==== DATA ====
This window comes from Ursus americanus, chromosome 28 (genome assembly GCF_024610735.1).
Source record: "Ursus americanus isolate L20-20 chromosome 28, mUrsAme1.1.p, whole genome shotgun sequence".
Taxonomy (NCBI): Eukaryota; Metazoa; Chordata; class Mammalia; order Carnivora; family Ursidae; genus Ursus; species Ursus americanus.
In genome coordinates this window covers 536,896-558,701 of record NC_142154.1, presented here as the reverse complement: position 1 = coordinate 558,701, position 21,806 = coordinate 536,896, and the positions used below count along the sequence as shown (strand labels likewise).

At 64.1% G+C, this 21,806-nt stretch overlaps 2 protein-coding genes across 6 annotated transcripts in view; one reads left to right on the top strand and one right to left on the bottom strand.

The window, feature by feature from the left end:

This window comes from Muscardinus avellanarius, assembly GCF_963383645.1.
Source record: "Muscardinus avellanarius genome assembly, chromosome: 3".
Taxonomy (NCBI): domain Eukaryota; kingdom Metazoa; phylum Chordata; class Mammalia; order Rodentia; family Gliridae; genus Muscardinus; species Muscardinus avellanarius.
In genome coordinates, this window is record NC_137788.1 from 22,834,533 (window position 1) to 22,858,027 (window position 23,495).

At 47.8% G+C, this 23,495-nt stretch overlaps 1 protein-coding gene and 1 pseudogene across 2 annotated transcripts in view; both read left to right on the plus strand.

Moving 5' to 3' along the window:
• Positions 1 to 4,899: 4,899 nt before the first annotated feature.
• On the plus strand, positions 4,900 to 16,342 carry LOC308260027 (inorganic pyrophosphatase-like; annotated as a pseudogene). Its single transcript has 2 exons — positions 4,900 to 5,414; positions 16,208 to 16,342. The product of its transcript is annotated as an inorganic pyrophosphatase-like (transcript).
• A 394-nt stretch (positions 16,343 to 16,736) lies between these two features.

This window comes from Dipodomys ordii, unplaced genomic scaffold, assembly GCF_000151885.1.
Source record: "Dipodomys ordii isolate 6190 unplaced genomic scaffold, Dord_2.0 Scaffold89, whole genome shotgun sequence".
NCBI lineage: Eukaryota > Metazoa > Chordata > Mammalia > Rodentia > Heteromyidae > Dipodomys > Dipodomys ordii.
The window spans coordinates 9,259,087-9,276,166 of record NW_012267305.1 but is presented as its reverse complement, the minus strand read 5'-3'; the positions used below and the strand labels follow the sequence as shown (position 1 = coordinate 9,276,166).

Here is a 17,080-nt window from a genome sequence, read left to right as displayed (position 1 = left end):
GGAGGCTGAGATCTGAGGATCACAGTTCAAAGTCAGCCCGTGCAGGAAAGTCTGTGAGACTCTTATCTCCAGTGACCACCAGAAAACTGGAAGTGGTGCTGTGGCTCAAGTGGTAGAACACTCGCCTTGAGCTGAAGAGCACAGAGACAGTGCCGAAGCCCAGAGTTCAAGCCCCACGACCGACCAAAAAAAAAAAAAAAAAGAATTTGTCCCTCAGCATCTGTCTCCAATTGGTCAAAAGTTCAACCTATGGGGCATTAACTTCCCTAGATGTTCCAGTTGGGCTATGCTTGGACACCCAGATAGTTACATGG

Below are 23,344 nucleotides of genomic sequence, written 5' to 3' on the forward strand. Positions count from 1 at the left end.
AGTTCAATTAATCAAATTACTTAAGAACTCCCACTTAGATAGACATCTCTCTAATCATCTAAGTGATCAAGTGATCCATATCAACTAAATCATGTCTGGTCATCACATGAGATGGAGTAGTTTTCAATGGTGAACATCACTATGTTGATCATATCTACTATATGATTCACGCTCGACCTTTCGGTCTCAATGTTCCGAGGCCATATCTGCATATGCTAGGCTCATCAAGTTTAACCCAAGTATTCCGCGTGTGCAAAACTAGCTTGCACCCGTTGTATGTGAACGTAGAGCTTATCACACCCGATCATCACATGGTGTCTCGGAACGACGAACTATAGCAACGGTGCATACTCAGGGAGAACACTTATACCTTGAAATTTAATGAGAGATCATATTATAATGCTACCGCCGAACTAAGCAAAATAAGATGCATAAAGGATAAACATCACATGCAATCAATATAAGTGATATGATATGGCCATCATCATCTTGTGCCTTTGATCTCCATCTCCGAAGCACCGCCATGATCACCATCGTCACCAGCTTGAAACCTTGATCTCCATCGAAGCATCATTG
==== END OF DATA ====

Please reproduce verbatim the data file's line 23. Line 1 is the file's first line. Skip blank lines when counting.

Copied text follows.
AGTTCAATTAATCAAATTACTTAAGAACTCCCACTTAGATAGACATCTCTCTAATCATCTAAGTGATCAAGTGATCCATATCAACTAAATCATGTCTGGTCATCACATGAGATGGAGTAGTTTTCAATGGTGAACATCACTATGTTGATCATATCTACTATATGATTCACGCTCGACCTTTCGGTCTCAATGTTCCGAGGCCATATCTGCATATGCTAGGCTCATCAAGTTTAACCCAAGTATTCCGCGTGTGCAAAACTAGCTTGCACCCGTTGTATGTGAACGTAGAGCTTATCACACCCGATCATCACATGGTGTCTCGGAACGACGAACTATAGCAACGGTGCATACTCAGGGAGAACACTTATACCTTGAAATTTAATGAGAGATCATATTATAATGCTACCGCCGAACTAAGCAAAATAAGATGCATAAAGGATAAACATCACATGCAATCAATATAAGTGATATGATATGGCCATCATCATCTTGTGCCTTTGATCTCCATCTCCGAAGCACCGCCATGATCACCATCGTCACCAGCTTGAAACCTTGATCTCCATCGAAGCATCATTG